Is this a good deal? 3 questions to ask before buying Black Friday deals

Nov 24, 2021

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Whether you plan to brave the crowds on Black Friday (or even on Thanksgiving Day) or prefer to shop online, stores are eager for your business.

But you’re a savvy shopper, which means you’re prepared to hunt for truly excellent deals and avoid bad (or even just mediocre) ones.

That’s the fun part, though — using your smarts to discern what’s a good bargain and what can stay on the shelf. Aside from Cyber Monday, Black Friday is one of my favorite dates on the calendar, as I’ve been able to score some serious deals on products over the years.

As you hit the stores (or web), here are three essential questions to ask yourself before buying that Black Friday deal.

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Is it really a deal?

(Photo by George Frey/Getty Images)

This may seem like a no-brainer, but it’s an important question to ask yourself. Is the deal on that new television or smartwatch actually good?

Stores use all kinds of crafty methods (think: bright colors, flashy words, creative messaging) to make shoppers think they’re getting a deal. In fact, there are tons of studies on the topic. It’s up to you to do your research to see whether it’s a real deal or a marketing tactic.

There are several ways to find out if you’re getting a good deal. First, you’ll want to check the price of an item at several stores, not just one. Then, you should check whether that item has been on sale recently — if so, it’s an indication that it may go on sale again shortly.

Personally, I use the Google Shopping portal to see if I’m getting a good deal on a product.

For instance, Walmart is advertising a Black Friday sale on a Samsung Chromebook for just $129. Before hitting purchase, I typed the full product name in the Google search bar to find out whether or not I was maximizing my savings with this deal. The results showed me other outlets selling the laptop and confirmed that Walmart’s listed price was actually the lowest Google has seen in the past 30 days.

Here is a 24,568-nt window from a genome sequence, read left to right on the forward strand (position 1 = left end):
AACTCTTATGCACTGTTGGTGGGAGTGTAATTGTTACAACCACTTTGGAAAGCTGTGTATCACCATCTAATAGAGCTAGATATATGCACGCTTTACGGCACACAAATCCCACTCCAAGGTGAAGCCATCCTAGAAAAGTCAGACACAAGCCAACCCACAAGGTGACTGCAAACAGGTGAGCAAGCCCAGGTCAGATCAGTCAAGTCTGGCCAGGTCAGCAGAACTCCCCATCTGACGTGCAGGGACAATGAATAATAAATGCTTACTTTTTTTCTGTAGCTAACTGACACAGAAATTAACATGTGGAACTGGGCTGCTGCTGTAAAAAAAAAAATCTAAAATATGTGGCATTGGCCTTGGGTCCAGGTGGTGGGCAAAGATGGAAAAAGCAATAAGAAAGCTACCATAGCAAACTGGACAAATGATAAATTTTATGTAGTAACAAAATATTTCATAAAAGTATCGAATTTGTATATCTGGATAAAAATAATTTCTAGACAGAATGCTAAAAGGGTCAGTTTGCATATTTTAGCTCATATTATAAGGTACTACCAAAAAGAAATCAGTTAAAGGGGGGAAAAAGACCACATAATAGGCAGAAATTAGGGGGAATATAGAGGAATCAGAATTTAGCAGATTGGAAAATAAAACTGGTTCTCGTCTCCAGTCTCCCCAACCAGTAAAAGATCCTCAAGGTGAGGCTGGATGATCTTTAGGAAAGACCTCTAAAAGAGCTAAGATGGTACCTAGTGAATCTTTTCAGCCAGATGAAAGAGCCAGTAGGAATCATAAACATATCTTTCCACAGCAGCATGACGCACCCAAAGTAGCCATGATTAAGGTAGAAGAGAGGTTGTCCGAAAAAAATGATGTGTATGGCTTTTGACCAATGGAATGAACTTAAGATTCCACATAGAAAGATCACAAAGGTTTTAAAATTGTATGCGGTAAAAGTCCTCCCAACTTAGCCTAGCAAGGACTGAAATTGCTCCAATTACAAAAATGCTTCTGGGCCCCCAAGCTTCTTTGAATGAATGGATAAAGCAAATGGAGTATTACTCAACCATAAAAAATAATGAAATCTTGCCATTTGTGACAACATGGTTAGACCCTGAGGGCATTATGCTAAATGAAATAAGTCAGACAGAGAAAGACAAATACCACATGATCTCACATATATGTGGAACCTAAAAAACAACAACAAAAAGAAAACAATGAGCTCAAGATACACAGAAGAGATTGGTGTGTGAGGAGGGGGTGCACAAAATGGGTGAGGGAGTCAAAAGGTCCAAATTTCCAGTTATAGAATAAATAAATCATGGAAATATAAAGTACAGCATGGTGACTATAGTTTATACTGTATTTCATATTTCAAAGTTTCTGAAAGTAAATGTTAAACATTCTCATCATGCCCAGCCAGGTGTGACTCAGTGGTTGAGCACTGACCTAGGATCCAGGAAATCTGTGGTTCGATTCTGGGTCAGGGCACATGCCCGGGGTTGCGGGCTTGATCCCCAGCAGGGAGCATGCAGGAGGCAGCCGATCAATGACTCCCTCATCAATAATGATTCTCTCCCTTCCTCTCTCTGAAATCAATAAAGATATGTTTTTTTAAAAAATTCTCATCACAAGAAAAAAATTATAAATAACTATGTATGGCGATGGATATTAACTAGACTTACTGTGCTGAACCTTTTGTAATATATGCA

Simple searches like that can potentially save you hundreds on your Black Friday haul.

Do you have a credit card offer?

(Photo by Isabelle Raphael for The Points Guy)

You’ll likely use your credit card a lot during Black Friday, so why not earn bonus points or cash-back statement credits for your purchases?

If you’re an American Express card holder, you can take advantage of Amex Offers. These special offers are available for both cobranded cards like Delta’s SkyMiles cards and cards that earn Membership Rewards points, such as the American Express® Gold Card.

There are slightly different terms for every Amex Offer, so check the details of each promotion. Some earn Membership Rewards points, while others earn cash back. If I know I’m going to be spending a significant amount of money, I tend to gravitate more toward the cash-back offers. Sometimes, you can find massive savings (upwards of $300), so your Amex Offers portal should definitely be the first place to check.

Amex Offers generally require a minimum spending amount to be eligible. They can be for a single purchase or cumulative spending. Make sure you read the terms and conditions for the offers, especially for purchases that are only eligible online or in stores. You don’t want to miss out because of a technicality.

Chase also offers statement credit opportunities when you use your eligible credit card to make a purchase. These offers aren’t necessarily as lucrative as Amex Offers — I generally skip them and sometimes forget they even exist — but you can occasionally find good deals. Note that, unlike Amex Offers, you only earn cash back on Chase Offers — not Ultimate Rewards points.

The best part of Amex and Chase offers is that you can combine them with any other coupon or bonus from an online shopping portal, allowing you to double or even triple your savings. Just make sure you’re using a credit card with price protection.

Do you really like it?

I know this is a more subjective question, but it’s a valid one to ask yourself.

People can be motivated to buy items for many reasons: fear of missing out, excellent marketing or simply because they can. But ask yourself this: Would you buy the item if it weren’t on sale? If the answer is no, it’s probably a purchase you can avoid making entirely.

Featured photo by Spencer Platt/Getty Images

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